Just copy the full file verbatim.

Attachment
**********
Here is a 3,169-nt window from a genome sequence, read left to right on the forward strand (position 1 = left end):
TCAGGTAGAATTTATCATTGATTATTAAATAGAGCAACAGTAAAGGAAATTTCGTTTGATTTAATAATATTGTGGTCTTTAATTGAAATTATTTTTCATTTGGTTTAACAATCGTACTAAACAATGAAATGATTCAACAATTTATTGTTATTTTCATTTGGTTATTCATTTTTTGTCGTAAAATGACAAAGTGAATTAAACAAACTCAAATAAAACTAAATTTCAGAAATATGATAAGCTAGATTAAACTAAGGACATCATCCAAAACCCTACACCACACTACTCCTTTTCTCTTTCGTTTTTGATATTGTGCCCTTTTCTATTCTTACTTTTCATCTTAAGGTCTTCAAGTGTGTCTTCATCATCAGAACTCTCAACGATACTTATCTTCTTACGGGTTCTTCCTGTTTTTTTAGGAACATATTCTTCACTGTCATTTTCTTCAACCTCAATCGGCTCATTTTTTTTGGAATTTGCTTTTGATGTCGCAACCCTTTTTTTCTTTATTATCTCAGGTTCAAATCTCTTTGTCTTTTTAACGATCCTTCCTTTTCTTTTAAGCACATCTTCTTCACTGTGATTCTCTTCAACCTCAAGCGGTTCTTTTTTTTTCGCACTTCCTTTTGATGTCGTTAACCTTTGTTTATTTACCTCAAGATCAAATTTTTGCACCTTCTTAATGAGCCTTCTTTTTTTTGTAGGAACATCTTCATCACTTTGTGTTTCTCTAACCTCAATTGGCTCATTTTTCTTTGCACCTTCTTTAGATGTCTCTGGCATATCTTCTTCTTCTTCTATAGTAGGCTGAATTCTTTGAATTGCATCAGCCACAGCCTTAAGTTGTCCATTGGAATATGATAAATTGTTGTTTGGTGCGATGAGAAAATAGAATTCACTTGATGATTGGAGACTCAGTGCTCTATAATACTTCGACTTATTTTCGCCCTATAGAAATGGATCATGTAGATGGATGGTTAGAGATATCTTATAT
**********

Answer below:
Here is a 3,169-nt window from a genome sequence, read left to right on the forward strand (position 1 = left end):
TCAGGTAGAATTTATCATTGATTATTAAATAGAGCAACAGTAAAGGAAATTTCGTTTGATTTAATAATATTGTGGTCTTTAATTGAAATTATTTTTCATTTGGTTTAACAATCGTACTAAACAATGAAATGATTCAACAATTTATTGTTATTTTCATTTGGTTATTCATTTTTTGTCGTAAAATGACAAAGTGAATTAAACAAACTCAAATAAAACTAAATTTCAGAAATATGATAAGCTAGATTAAACTAAGGACATCATCCAAAACCCTACACCACACTACTCCTTTTCTCTTTCGTTTTTGATATTGTGCCCTTTTCTATTCTTACTTTTCATCTTAAGGTCTTCAAGTGTGTCTTCATCATCAGAACTCTCAACGATACTTATCTTCTTACGGGTTCTTCCTGTTTTTTTAGGAACATATTCTTCACTGTCATTTTCTTCAACCTCAATCGGCTCATTTTTTTTGGAATTTGCTTTTGATGTCGCAACCCTTTTTTTCTTTATTATCTCAGGTTCAAATCTCTTTGTCTTTTTAACGATCCTTCCTTTTCTTTTAAGCACATCTTCTTCACTGTGATTCTCTTCAACCTCAAGCGGTTCTTTTTTTTTCGCACTTCCTTTTGATGTCGTTAACCTTTGTTTATTTACCTCAAGATCAAATTTTTGCACCTTCTTAATGAGCCTTCTTTTTTTTGTAGGAACATCTTCATCACTTTGTGTTTCTCTAACCTCAATTGGCTCATTTTTCTTTGCACCTTCTTTAGATGTCTCTGGCATATCTTCTTCTTCTTCTATAGTAGGCTGAATTCTTTGAATTGCATCAGCCACAGCCTTAAGTTGTCCATTGGAATATGATAAATTGTTGTTTGGTGCGATGAGAAAATAGAATTCACTTGATGATTGGAGACTCAGTGCTCTATAATACTTCGACTTATTTTCGCCCTATAGAAATGGATCATGTAGATGGATGGTTAGAGATATCTTATAT